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Arctic Maritime Routes: Canada & Russia

October 14, 2021

As climate change continues to warm up the Arctic region, we are witnessing the opening of new shipping routes, such as the Northwest Passage (NWP) in Canada and the Northern Sea Route (NSR) in Russia. It is interesting to explore the reasons why these new corridors are strategically important for countries such as Russia and Canada. These two nations have deployed various levels of effort in the development of the Arctic region. As a result, potential challenges and opportunities should be highlighted.

The author of the publication is Oliver Roy, MA in Political Analysis and Public Policy (HSE), Government Relations professional (Earnscliffe Strategy Group), Alumnus of the Meeting Russia program (2019).

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The development of these new corridors presents a tremendous business opportunity for Canada and Russia. These circumpolar routes allow about a 40% reduction in shipping time compared to those going through the canals of Suez or Panama. Also, the great depth of these Arctic corridors enables a reduction of cost for shipping companies that can deliver more goods at once. This is especially interesting for supertankers coming mainly from East Asia. As a side note, China is not officially an Arctic nation, although it has a strong financial interest in the region. It has permanent observer status at the Arctic Council along with India.
Among all Arctic countries, the Russian Federation appears as a leader in many aspects. Considering the actions of Russia in the Far North regarding the Northern Sea Route (NSR), we can see several elements. First, the Russian State has been investing a lot of resources in the construction of dozens of icebreakers, which is far beyond the capacity of Canada and the USA combined. This fact alone shows how much Russia values the potential that the NSR may provide soon. It is understood that these specialized ships are necessary to guarantee a year-round flow of cargo ships. Second, the militarization of the Russian Arctic guarantees the security of freighters along with the protection of territorial integrity. Third, it is worth noting Russia's significant investment in scientific research centers and in the human capital of the Arctic. With a Northern population of around 2.5 million people, Russia is the most populated country in the Arctic circle. Having assumed the chairmanship of the Arctic Council since 2021, Russia has expressed its determination to foster sustainable development in the region.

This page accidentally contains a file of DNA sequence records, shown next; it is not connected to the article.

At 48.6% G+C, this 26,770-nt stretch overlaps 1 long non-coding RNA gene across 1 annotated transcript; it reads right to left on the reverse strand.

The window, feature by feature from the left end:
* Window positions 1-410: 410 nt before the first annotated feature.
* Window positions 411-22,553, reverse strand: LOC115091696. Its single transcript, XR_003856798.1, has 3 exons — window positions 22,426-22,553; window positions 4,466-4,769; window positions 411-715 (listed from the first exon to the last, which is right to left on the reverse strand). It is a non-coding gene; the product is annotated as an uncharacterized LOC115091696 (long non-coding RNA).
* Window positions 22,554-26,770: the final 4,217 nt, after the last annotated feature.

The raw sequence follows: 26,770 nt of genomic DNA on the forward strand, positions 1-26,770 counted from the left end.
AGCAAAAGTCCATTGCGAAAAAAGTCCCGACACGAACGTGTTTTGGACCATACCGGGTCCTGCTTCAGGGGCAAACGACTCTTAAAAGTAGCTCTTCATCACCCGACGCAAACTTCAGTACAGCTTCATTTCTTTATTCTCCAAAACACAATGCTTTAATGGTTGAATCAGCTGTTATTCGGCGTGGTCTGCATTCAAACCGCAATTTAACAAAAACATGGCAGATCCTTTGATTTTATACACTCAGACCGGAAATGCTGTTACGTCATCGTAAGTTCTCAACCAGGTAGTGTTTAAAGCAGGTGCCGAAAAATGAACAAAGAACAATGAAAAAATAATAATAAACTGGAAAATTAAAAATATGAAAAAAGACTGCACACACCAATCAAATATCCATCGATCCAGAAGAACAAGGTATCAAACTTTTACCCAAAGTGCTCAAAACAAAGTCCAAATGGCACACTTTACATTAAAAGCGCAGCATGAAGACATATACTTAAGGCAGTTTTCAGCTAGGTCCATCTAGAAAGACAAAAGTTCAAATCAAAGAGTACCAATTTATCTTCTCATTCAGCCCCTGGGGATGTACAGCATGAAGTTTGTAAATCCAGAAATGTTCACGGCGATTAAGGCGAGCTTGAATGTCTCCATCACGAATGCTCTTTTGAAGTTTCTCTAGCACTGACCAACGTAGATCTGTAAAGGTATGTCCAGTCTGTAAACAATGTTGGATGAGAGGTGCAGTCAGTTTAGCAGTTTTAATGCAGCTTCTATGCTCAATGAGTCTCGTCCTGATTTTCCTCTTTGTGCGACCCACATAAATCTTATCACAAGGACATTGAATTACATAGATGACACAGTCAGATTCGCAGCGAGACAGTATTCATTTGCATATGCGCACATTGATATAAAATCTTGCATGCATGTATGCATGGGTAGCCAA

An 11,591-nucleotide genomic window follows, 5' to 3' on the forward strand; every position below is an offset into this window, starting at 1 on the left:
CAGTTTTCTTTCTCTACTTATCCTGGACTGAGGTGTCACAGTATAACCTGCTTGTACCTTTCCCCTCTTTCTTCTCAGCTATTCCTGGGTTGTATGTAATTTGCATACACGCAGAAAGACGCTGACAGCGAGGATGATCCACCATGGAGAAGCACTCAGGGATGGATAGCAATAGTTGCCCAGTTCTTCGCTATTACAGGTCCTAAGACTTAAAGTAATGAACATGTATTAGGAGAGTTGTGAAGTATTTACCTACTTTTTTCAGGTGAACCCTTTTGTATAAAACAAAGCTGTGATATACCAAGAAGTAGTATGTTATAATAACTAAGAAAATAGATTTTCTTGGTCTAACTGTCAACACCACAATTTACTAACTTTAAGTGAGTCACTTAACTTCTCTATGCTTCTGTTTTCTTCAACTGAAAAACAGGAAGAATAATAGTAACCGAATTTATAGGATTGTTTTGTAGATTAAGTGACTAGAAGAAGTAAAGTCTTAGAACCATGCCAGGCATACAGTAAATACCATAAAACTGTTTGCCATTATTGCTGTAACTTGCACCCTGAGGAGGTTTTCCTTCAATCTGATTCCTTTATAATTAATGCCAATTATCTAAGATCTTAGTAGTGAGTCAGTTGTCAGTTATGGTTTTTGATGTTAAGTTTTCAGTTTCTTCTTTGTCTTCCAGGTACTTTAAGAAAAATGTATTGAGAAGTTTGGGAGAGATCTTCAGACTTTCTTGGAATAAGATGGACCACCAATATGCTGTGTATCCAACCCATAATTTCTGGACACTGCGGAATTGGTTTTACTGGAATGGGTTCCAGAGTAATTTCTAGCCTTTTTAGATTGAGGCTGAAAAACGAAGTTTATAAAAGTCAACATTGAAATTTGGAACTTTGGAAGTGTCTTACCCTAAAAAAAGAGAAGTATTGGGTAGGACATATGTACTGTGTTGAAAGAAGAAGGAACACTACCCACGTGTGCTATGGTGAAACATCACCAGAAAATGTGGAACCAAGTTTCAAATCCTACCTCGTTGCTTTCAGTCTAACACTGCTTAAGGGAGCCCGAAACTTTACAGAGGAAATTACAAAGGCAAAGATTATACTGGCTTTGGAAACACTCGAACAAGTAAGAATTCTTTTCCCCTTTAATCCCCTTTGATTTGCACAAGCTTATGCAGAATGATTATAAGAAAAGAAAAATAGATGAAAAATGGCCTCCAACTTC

These factors could make one believe that Russia has already won the race for the economic development of the Arctic, but it is not so. One of the main obstacles is the reluctance of China to have its cargo ships escorted by Russian military boats along the NSR. If not settled properly, this could trigger China to opt for the Northwest Passage in the future, leaving Russia in a difficult situation.
Canada has been less financially committed to the Arctic, which is hardly comprehensible considering the strategic importance of the region. It seems that the Canadian government is more worried about security and defense in the Arctic than about economic development in relation to the Northwest Passage. This may be connected to Russia's bold actions such as the expedition to the North Pole in 2007, which was perceived as a threat for Canada. The same year, an annual Arctic deployment of the Canadian Armed Forces, namely Operation NANOOK, was established. Over the years, the Canadian government has made several announcements regarding investments in the Arctic region to modernize military bases and build icebreakers. Time has shown the lack of strong financial commitment of the government to the Arctic region.
Officially, Canada considers the Northwest Passage as internal waters. However, the United States never ratified the United Nations Convention on the Law of the Sea (UNCLOS) and considers the NWP as international waters. This should be especially concerning for Canada since it has little bargaining power. The US is its main trading partner and main military ally within NORAD and NATO. If the situation persists, Canada may have to surrender part of its sovereignty regarding the NWP and rely completely on the United States for stability in the Arctic in terms of defense. In that case, Canada would have lost a golden opportunity to benefit financially from the new maritime traffic in the Arctic. However, Canada can play a key role in other aspects such as ecological issues and sustainable development of the Far North in collaboration with other stakeholders.
In conclusion, Russia is strongly committed to the development and security of the Arctic region and especially the NSR. This is also shown in what Russia has declared for its chairmanship within the Arctic Council. Canada is also committed to its polar region but is highly dependable on the direction given by the United States, which might become a problem in the future. However, Canada has an opportunity to collaborate with Russia on common goals such as environmental protection and sustainable development of the Arctic region.
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